Cape May Lighthouse
You are allowed to climb the 199 steps to the top. I made the choice that biking was enough for me for one day. Wish I were younger and more fit! No Fresnel lens, just a spotlight.
Artists form a painting class were scattered around the grounds of the lighthouse, capturing different scenes in various mediums.
I really wanted to recreate a childhood experience on this visit to Cape May. I remember searching for “Cape May Diamonds” with my sister along the beach when my family would vacation at the “Jersey Shore.” Unsure of where the location was, I asked at the visitor center where I might find the Cape May Diamond beaches. We were directed to Sunset Beach, about a 1.5 mile ride more, where the “concrete ship” was. I did not remember any concrete ship, but off we went!
Sunset Beach is a touristy little spot. And there were the remnants of this old concrete ship, Atlantus. There is a website with information about “Death of a Concrete Ship”
The Atlantus when it went aground in 1926.
And now in 2015. Not much left.
My annual September pedicure of Teal Toes stand out among the pebbles on Sunset Beach. In case you missed sit in previous years, September is Ovarian Cancer Awareness month and teal is the color – Take Early Action and Live. As a survivor, I can’t let the month go by without a reminder to everyone – a link to NOCC (National Ovarian Cancer Coaltion)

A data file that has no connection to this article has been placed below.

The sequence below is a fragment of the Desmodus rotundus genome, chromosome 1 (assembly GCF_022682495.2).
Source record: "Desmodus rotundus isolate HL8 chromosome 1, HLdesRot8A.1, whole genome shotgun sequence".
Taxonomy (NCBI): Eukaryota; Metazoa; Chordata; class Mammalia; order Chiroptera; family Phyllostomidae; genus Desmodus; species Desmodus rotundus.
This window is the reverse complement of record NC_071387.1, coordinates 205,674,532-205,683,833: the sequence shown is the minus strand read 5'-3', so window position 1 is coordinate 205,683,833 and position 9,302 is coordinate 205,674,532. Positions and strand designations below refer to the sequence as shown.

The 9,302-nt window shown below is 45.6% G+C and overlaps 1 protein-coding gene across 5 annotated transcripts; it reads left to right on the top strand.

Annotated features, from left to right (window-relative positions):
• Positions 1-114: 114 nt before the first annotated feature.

My “teal Toes” and the pebbles on Sunset Beach at Cape May.
Back to the diamonds! These Cape May Diamonds are actually pieces of quartz washed down the Delaware River and Bay and worn smooth during the trip. Although we picked up a few pebbles, this location didn’t match my memory. I called my mother to ask about it because I certainly did not remember this famous concrete ship. My memory was right. As a child, we searched for the Cape May diamonds at the point near the edge of the town, not Sunset Beach.
Top picture is from Wikipedia. The bottom is our little cluster of what we think might be Cape May diamonds. I really am not sure!
Cutting Class arrived in Cape May that afternoon so we gathered together for our second dinner of the trip.
Al’s “UberDink” picked up our dinner guests. I wonder if there is a multi-million dollar business in “UberDinks?”
The Captains confer over tomorrow’s routes and timing for theatric up the Delaware Bay and River to Chesapeake City (for us.)
We say good night with a beautiful sunset.